Austin Beutner Talks Virus Rates, Funding Challenges, and What It Will Take to Get Kids Back to the Classroom

The LAUSD superintendent had to make the tough call to keep classrooms closed this fall. Here’s how he’s navigating the pandemic on behalf of 500,000 students
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On Monday morning, LAUSD Superintendent Austin Beutner announced that, due to the spread of the coronavirus, the school year that begins on August 18 will commence solely with distance learning. This hampers an aim to institute a hybrid schedule that would mix on-campus, socially distant lessons with at-home Zoom and other instruction. It is unknown when the approximately 500,000 K-12 students—an estimated 80 percent of whom live in low-income households—will be able to return to campus.

The challenges the district faces are myriad and are not only about education; schools in many communities serve as a social safety net, providing meals and a safe space for kids while parents work.

Beutner spoke with Los Angeles about what it will take to reopen campuses, reimagining instruction amid the coronavirus, and funding concerns. (This interview has been lightly edited for length and clarity.)


The announcement that LAUSD will start the school year with distance learning was not a surprise, but it’s still difficult to accept. When did this become inevitable, and how hard was it for you to reach this decision?

It’s no surprise, but it is disappointing for all of us. Everyone who works in the schools wants to be back in school with the children in the classroom. There should be no doubt about that. We all know the best learning happens in schools.

But we have to balance three things: the learning needs of students, the impact the virus is having on working families, and the health and safety of all in the school community. As we have seen, what’s been happening with the virus in Los Angeles in the last month or so, everything’s going in the wrong direction. The occurrence of the virus is skyrocketing.

If you look at what the World Health Organization uses as a guideline, they say look at the portion of those who are tested who test positive for the virus, and 5 percent is kind of their guidance. So above 5 percent, think about shutting back down. Below 5 percent, think about reopening.

Los Angeles was in the 4s back in May, in June it started going to the 6s, and in July we’re in the 9s and 10s. That’s not a yellow flag, that’s a red flag.

As much as we want to be back in school, health and safety can’t be compromised. And right now the right decision is to start school online, and work to get back to school as quickly as we possibly can.

So you’re keeping open the option to have on-campus instruction later in the school year, correct?

We absolutely intend to be back in schools with instruction happening at schools. That’s an imperative. The challenge for us is how soon we can do it and how we can do it safely.

I’ve been saying since April that in order to get back, we have to do three things: one is going to be a different set of health practices, with more space between individuals, tape on the floor to remind people about that, masks, cleaning, sanitizing. It’s not cheap, it’s not easy, but we will do that. That’s where the hybrid comes in, because one of the consequences of that is when you keep people further apart you have less room for all of your students.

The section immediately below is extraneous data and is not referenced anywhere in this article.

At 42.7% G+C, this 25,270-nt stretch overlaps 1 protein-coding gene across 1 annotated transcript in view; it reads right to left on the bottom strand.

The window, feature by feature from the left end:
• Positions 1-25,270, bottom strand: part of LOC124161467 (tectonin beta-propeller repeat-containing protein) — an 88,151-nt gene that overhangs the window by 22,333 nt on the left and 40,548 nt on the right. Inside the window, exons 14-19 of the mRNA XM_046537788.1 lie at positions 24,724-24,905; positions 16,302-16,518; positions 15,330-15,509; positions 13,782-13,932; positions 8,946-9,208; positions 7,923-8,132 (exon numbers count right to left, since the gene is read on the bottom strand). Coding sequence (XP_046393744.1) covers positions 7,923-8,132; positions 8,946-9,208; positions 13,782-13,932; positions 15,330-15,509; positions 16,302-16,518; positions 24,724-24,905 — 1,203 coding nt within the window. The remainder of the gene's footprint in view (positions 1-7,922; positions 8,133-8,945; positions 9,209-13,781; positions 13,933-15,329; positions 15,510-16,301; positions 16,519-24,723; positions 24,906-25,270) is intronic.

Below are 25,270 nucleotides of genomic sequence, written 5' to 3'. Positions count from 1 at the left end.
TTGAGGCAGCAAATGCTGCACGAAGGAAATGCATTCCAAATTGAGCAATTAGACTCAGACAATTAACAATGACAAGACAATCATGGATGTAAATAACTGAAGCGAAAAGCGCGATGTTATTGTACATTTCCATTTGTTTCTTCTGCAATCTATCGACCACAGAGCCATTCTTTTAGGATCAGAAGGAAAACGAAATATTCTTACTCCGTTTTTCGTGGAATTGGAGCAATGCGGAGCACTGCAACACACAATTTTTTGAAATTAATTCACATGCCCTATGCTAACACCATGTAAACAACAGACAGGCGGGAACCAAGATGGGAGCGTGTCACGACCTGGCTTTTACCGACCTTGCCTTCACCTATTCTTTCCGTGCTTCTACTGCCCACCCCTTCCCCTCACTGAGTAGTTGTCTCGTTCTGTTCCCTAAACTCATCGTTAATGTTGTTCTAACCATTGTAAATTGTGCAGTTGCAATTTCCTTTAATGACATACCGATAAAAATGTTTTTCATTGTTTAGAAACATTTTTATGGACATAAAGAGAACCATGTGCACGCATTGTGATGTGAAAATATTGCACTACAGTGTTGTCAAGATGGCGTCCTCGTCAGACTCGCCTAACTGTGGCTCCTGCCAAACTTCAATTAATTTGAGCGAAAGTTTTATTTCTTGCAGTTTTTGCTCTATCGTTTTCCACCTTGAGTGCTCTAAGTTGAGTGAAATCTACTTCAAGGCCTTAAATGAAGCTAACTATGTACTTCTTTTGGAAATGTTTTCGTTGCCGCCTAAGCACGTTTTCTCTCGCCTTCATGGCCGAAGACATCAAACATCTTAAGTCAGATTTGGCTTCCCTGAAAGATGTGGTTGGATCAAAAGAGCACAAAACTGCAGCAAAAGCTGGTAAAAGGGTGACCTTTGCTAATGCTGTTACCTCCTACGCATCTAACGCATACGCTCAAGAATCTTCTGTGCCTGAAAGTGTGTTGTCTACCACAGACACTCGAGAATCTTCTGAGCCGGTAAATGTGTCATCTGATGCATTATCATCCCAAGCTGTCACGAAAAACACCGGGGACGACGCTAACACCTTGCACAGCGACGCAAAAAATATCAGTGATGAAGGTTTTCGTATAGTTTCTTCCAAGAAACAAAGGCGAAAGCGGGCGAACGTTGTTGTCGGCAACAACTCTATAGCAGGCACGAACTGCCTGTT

Part two and three are testing and contact tracing. As we’ve seen in other parts of the world, and as I’ve tried to share with our community since the virus came, that has to be a part of going back, in particular knowing that those without symptoms can be spreaders.

You made a comment in your address of not wanting campuses to become petri dishes.

I’ll give an example. Hamilton High School has almost 2,900 students and staff. If you add up the siblings of students and family members of staff and children of staff, and the school communities they touch, the 2,900 people at Hamilton have close contact with another 100,000 people. That’s a petri dish.

Flip it on its head and you say, gosh, if we tested the 3,000, we can protect 100,000. We’re ideally situated to do the testing because we’re that multiplier, the place where communities connect and generations connect. It’s not just the ten-year-old student, but their 30-year-old teacher, the 50-year-old bus driver, and going home to the 70-year-old grandmother.

The LAUSD made a concerted effort in the spring to get Chromebooks and other devices into the hands of each student, and internet connectivity in every home, including the district households that did not have it. Will that be in place come August 18?

Absolutely. Keeping every student connected to their school community is vital. We set off on the moonshot back in March and we got there. We got every student reconnected to their school community: the devices they needed, internet access for free. We continued that for the summer. We bought more student back for summer school than we ever had. It’s the first time we offered summer school for all students.

“We’ve learned. Adapting on the fly is different than starting from scratch. We know we will start from scratch.”

Obviously the situation is different for elementary, middle, and high schools, but do you expect that every student will have some sort of live instruction and visual interaction with a teacher each day?